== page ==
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a riveting revenge

After leaving Charleston, Blackbeard’s fleet attempted to enter Old Topsail Inlet, now known as Beaufort Inlet. It was then that Blackbeard lost Queen Anne’s Revenge when it ran aground. It has been speculated that the pirate intentionally grounded his ship in order to break up the company, which had grown to more than 300 pirates. For more than 270 years, the ship was hidden by water and sand. In 1996, Intersal, Inc., discovered the shipwreck. Since then, more than 250,000 artifacts have been recovered from the ship. The North Carolina Maritime Museum in Beaufort became the official repository for these artifacts and opened an interactive and permanent exhibit in 2011 so that the public may have the privilege of seeing these priceless artifacts up close. Among the first items to be collected from the site were a bronze bell dated 1705, a lead cannon apron, an English blunderbuss barrel and two cannonballs, all dating to the 18th century. Also recovered were gold dust, lead fragments, glass beads, iron weapons and the ship’s hull remnants. The latest recovery came in October 2013 when scientists from the North Carolina Department of Cultural Resources discovered five cannons from the ship. The team, working with the Coast Guard, brought the 2,000- and 3,000-pound cannons to the surface, making a total of 20 cannons to have been salvaged from the ship. Each of the guns once fired 6-pound cannonballs. All artifacts recovered undergo conservation at

through a lengthy process of cleaning, desalination, consolidation, drying and analysis before they’re publically displayed and interpreted. Aside from viewing these precious artifacts, visitors to the museum will learn how Blackbeard became a pirate and how North Carolina’s economy, geography and politics of the time created a “perfect storm” for piracy. Visitors can also view the weapons a pirate ship would likely carry and see how nautical archaeologists have mapped out the underwater site. There’s an opportunity to learn about the fascinating conservation methods necessary to put these fragile artifacts on display. The exhibit also answers important questions that have been brought up about through the years: Were the pirates and government in cahoots? How do we know this wreck is actually the Queen Anne’s Revenge? And finally, one common question that everyone wants to know: Where is the treasure? Find out all this and more at the North Carolina Maritime Museum in Beaufort, which has brought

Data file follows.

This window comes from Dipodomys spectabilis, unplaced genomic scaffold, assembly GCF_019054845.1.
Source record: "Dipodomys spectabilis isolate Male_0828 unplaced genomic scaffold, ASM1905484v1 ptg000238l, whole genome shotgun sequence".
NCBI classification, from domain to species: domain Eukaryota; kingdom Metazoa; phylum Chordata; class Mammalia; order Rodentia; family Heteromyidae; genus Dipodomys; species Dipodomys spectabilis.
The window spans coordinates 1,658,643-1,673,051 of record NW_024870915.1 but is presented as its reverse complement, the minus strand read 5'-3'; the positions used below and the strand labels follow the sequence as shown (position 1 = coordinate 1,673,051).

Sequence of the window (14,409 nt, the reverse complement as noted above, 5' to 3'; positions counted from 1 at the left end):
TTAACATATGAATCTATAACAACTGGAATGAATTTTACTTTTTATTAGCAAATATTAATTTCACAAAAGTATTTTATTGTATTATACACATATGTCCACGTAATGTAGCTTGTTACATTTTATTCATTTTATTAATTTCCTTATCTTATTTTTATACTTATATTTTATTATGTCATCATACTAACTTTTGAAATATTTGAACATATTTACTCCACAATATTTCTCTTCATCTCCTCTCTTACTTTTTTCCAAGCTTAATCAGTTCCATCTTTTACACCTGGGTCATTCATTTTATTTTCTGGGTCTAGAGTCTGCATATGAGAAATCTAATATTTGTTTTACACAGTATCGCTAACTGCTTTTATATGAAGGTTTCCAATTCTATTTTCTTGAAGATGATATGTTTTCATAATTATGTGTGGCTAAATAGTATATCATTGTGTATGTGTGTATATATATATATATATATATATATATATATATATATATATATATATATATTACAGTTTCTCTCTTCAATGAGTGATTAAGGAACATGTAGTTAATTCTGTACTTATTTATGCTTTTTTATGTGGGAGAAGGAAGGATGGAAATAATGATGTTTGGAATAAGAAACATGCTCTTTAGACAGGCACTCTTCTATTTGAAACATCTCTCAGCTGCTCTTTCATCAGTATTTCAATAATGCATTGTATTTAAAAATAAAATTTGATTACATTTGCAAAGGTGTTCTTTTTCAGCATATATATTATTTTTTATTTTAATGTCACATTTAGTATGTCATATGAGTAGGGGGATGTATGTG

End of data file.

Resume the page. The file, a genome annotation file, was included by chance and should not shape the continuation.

Blackbeard and his crew have come to life again, and you’ve come to the only place in the world that could make it happen.

the legend of Blackbeard and his crew to life in an extraordinary exhibit that appeals to pirate fanatics, history enthusiasts and anyone who can appreciate a truly intriguing story. Information from this article was gleaned from www. and from the North Carolina Maritime Museum. To learn more about Queen Anne’s Revenge, visit the North Carolina Maritime Museum in Beaufort ( c —Angela Blue

252-422-0520 the QAR Conservation Laboratory at East Carolina University. Most items are covered with heavy corrosion and marine growth caused by nearly 300 years in sea water. Some artifacts can be identified immediately, but most require examination by x-radiography. Upon recovery artifacts are kept in wet storage to prevent deterioration. Then the items must go

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Crystal Coast Visitors Guide 2014-2015  

Welcome to the Crystal Coast of North Carolina! Please use the Crystal Coast Visitors Guide published by VistaGraphics, Inc. to help you pla...

Crystal Coast Visitors Guide 2014-2015  

Welcome to the Crystal Coast of North Carolina! Please use the Crystal Coast Visitors Guide published by VistaGraphics, Inc. to help you pla...

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